Board games can do more than just keep your preschooler occupied. They can help with learning, too. Here are some great board games to help build reading, math, and fine motor skills.
Skills: Matching, early reading, fine motor
Zingo is a fun variation of Bingo. Each tile has a picture and a word describing that picture (such as “apple”). As kids match the image on the tile to what’s on their game board, they can also practice reading the words. The game has a neat way of storing and dispensing the tiles in a slider that can help your child practice fine motor skills. There are several versions of Zingo that target different skills, including Zingo 1-2-3 to teach number recognition and Bilingual Zingo for players who speak both English and Spanish.
Super Why ABC Letter Game
Skills: Alphabet recognition, rhyming, phonemic awareness, basic reading
Super Why is a popular — and award-winning — PBS show that helps kids learn how to read. The board game uses familiar characters from the animated show to work on skills such as matching an uppercase T to a lowercase t. Your child will also rhyme and replace nonsense words with ones that make more sense in context.
Sequence for Kids
Skills: Memory, matching, visual-spatial, reading
Each player has a hand of cards and some chips. A player picks a card that has an image of, say, a panda and looks for that animal on the game board. When the player finds the panda, the player puts a chip on it. Once a player has four chips in a row, it’s a winning “sequence.” Finding a match on the busy game board is fun and challenging. And it can be tricky to remember which chips belong to which player. As your preschooler gets older, your child can practice reading the words on the card.
Skills: Color matching, patterning, planning, flexible thinking
This is a game of color and pattern matching. Players take turns choosing from the pile of “snake part” cards. Your child will have to see if the colors and body parts match and find a way to get to the cards your child needs before the other players do. If your preschooler can’t find the right card, your child has to come up with a new approach. Once all the cards are gone, the player with the most snakes wins.
Hi Ho Cherry-O
Skills: Counting, basic addition and subtraction, fine motor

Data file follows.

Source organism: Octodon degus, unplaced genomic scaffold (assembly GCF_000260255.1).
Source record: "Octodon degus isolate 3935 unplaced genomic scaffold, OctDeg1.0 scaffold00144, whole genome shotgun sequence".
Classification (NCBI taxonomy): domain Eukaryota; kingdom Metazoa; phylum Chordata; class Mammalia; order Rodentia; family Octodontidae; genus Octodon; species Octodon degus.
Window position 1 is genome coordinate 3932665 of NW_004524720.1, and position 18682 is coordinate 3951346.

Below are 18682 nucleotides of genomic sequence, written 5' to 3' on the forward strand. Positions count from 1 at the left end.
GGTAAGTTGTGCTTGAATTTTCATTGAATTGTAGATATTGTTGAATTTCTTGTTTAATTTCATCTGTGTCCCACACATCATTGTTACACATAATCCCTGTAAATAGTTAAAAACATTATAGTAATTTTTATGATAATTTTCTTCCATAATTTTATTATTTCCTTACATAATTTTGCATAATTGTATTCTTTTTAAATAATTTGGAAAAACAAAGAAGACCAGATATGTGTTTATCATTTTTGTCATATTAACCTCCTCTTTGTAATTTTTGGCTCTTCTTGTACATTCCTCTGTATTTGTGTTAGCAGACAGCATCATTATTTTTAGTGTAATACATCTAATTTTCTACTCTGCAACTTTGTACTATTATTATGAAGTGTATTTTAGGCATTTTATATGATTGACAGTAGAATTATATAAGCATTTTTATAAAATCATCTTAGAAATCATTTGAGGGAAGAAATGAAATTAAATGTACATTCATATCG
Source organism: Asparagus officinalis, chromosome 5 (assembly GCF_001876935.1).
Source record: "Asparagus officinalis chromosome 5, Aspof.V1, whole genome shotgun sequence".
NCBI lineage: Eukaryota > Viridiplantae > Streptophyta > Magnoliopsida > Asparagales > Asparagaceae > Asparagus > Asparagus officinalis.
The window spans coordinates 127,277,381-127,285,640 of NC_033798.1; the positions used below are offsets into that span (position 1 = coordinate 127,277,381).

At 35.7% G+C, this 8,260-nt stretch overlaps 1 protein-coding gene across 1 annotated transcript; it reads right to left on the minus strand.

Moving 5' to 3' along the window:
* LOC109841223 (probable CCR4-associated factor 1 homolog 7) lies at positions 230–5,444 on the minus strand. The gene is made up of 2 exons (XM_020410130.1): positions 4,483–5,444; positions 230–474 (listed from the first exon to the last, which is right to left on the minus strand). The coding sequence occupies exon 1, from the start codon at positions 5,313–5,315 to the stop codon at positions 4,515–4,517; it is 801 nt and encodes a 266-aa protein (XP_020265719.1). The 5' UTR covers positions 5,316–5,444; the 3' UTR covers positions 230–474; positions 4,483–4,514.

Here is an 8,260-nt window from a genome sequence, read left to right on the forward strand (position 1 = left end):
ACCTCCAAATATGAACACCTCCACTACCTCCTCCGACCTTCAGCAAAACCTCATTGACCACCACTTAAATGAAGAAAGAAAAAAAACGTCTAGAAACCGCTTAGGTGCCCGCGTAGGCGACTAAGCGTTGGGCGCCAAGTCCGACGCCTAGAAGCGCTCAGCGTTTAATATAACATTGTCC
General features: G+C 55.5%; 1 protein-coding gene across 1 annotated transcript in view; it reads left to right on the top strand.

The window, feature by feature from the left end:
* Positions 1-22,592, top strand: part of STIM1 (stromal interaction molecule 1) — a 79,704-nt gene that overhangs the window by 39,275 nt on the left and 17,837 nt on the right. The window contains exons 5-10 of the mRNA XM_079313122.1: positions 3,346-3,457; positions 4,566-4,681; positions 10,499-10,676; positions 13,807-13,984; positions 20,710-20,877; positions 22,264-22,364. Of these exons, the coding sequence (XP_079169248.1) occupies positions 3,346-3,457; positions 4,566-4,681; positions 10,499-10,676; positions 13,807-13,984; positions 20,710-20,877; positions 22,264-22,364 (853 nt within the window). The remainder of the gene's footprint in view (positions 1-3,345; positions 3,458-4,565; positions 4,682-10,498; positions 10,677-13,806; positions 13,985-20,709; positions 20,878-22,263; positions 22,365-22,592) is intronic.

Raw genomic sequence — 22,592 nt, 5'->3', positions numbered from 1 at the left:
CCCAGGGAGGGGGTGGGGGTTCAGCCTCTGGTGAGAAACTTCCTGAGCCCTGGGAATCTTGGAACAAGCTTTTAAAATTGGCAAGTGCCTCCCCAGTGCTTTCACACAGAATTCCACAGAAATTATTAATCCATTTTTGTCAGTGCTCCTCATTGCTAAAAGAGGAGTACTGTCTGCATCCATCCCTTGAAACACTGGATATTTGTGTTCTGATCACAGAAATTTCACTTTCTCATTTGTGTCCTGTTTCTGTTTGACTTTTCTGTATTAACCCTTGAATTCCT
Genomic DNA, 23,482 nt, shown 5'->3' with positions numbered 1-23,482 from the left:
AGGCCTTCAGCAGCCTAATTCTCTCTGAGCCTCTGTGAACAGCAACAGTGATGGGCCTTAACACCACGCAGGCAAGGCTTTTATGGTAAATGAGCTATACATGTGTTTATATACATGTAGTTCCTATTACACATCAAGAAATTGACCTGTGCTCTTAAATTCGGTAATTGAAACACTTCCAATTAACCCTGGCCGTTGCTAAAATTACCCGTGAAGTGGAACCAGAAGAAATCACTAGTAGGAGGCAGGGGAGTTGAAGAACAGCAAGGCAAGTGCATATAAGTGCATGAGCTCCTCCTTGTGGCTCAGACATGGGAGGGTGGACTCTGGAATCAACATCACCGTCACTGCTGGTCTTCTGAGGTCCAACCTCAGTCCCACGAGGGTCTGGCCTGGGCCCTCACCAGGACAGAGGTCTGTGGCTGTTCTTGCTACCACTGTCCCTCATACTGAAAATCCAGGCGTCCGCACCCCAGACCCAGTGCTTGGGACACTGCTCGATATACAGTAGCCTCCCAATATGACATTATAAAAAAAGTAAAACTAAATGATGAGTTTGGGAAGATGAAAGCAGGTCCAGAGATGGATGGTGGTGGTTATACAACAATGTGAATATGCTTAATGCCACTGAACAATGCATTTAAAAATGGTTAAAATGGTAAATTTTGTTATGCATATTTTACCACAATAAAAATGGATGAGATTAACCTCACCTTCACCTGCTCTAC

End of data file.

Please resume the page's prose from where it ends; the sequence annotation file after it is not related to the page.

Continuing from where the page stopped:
This classic board game involves recognizing numbers and counting. There’s a lot to pay attention to in this game. Players spin the spinner and use the results to add or subtract cherries. Kids have to remember what happens when they land on the dog, bird, or spilled basket. Plucking the cherries and placing them in a bucket is also a fun way to work on fine motor skills.
Uno Moo game
Skills: Matching, sorting, memory
Uno is a classic card game that works on matching and sorting skills. Uno Moo is a simpler version that uses animal figurines instead of cards. The first player puts an animal on the barn. Each player then has to decide if they have an animal that has something in common with the one on the barn. (It can be either color or type of animal.) The first player to have all of their animals out of their haystack wins.
Skills: Concentration, attention, and memory
There are lots of different memory games you can play with your child. Some are the classic shape-matching games, like the original Memory game. Other matching games use familiar characters. Some work on reading skills by asking players to match words with objects. Whichever you choose, your child will have to pay attention to where cards are placed and which ones have been turned over. It’s great for building attention, concentration, visual-matching, and turn-taking skills.
Five Little Monkeys Jumping on the Bed Game
Skills: Counting, strategy, and fine motor
Based on the popular Five Little Monkeys book series by Eileen Christelow, this game will have your child giggling at the monkeys’ antics. Kids will also be practicing strategy, counting, sequencing, and developing fine motor skills. Using the spinner to help, players have to try to get their monkeys through the bedtime routine. But the bed might pop up and spring all the monkeys to the floor before they can finish!
About the author
About the author
Amanda Morin is the author of “The Everything Parent’s Guide to Special Education” and the former director of thought leadership at Understood. As an expert and writer, she helped build Understood from its earliest days.
Sheldon H. Horowitz, EdD is senior director of learning resources and research at the National Center for Learning Disabilities.